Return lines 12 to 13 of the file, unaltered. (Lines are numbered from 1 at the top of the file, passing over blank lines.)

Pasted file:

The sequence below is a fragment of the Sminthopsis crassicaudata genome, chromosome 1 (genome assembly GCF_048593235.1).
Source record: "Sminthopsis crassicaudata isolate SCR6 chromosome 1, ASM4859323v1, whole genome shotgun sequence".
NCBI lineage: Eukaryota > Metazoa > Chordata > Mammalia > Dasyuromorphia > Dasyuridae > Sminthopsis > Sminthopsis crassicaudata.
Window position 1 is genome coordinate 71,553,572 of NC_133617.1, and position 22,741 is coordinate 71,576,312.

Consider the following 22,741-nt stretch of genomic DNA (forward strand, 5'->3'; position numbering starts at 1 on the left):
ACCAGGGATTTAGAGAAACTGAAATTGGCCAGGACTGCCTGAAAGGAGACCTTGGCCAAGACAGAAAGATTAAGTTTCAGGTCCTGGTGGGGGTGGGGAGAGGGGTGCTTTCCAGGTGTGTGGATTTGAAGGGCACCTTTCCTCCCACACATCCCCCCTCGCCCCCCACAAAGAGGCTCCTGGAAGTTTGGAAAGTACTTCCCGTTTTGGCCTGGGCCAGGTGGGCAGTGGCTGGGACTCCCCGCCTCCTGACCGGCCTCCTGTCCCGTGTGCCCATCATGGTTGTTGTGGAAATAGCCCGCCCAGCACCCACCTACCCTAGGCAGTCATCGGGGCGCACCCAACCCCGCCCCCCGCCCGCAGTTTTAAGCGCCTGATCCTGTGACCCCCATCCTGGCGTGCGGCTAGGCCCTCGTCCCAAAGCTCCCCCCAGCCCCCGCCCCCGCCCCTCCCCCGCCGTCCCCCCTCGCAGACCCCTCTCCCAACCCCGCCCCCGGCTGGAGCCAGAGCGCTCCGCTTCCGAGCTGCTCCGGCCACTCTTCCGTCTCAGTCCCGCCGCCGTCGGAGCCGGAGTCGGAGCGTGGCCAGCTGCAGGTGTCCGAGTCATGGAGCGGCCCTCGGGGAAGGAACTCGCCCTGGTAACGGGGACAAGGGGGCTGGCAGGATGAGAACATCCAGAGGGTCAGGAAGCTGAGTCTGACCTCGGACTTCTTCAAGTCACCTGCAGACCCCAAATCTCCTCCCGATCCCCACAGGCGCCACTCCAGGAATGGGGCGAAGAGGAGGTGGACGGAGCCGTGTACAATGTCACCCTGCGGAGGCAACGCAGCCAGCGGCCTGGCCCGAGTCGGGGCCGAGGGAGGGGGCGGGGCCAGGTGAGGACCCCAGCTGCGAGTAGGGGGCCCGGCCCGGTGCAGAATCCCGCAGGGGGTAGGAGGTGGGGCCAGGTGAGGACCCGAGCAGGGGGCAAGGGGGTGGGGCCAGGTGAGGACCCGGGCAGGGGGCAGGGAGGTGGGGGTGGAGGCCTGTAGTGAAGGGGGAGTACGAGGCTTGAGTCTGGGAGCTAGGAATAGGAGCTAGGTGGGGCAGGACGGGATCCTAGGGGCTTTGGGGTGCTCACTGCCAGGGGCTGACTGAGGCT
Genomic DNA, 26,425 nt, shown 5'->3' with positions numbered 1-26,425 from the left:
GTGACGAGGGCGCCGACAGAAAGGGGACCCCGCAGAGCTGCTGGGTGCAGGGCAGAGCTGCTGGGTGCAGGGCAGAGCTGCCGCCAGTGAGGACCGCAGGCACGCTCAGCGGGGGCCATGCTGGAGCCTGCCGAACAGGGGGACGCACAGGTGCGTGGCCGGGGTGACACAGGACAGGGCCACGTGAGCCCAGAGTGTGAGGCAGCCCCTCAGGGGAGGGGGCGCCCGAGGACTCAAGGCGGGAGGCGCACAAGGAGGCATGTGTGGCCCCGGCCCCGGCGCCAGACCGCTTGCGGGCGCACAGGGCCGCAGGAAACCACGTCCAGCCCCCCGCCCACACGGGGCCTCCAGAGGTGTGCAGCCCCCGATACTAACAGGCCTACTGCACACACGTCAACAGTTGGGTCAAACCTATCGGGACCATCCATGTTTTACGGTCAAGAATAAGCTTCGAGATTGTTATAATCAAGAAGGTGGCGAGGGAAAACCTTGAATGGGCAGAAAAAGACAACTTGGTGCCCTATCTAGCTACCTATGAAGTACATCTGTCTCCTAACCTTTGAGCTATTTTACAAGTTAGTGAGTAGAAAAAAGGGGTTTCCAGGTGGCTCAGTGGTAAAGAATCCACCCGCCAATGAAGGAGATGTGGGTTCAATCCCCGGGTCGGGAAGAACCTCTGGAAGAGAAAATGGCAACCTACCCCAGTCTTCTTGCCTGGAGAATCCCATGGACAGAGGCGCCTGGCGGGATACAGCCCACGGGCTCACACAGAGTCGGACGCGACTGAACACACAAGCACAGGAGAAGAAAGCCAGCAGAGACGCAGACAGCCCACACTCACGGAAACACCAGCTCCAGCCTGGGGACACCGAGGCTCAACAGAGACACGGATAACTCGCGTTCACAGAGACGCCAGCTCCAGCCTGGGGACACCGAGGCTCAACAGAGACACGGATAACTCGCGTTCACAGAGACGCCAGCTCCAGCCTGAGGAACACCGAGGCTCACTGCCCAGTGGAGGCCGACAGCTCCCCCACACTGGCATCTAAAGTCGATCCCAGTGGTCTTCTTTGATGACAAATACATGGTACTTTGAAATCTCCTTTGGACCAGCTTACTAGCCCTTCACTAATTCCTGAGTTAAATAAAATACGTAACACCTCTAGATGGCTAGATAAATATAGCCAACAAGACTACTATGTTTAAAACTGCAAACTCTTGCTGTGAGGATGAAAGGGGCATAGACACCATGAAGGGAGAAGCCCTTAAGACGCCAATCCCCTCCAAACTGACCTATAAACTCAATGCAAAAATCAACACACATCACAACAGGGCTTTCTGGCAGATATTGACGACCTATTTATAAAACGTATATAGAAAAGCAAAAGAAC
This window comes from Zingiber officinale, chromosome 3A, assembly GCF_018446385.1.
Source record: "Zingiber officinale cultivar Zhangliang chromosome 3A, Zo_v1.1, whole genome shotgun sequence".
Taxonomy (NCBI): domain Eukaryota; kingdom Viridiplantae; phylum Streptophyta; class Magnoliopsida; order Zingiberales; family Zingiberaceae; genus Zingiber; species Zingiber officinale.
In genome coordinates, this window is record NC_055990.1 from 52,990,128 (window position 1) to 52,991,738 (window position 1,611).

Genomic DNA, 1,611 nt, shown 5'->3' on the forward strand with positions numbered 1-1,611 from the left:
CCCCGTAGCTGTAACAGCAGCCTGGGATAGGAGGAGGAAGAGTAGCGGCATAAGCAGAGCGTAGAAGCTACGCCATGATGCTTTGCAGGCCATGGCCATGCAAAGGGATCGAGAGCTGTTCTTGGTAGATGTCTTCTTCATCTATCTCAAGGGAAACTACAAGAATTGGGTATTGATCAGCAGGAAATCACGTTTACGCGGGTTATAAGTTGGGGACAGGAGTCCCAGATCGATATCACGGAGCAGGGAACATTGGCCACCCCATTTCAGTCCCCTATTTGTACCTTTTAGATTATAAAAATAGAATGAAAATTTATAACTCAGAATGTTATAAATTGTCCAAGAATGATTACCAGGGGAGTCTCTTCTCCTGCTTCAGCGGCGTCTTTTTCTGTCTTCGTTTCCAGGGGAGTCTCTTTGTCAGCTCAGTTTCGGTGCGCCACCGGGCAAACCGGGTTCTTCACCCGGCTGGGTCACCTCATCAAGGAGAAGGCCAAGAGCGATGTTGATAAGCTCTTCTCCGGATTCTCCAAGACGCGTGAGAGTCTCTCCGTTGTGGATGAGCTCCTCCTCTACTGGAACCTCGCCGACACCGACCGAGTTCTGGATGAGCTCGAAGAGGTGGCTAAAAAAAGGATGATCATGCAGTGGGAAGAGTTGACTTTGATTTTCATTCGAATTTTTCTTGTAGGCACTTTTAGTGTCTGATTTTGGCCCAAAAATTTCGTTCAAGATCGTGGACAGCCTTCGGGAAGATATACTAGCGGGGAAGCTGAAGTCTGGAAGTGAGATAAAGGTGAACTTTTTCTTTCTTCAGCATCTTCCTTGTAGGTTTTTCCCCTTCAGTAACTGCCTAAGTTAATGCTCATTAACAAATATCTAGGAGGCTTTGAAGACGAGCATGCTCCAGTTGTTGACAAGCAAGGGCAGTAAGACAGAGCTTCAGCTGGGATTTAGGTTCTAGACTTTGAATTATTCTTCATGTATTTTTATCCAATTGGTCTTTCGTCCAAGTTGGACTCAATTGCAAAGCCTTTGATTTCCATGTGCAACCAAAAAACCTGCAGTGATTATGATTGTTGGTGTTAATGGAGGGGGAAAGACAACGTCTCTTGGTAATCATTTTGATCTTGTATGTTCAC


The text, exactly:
In genome coordinates, this window is record NC_055990.1 from 52,990,128 (window position 1) to 52,991,738 (window position 1,611).

Genomic DNA, 1,611 nt, shown 5'->3' on the forward strand with positions numbered 1-1,611 from the left: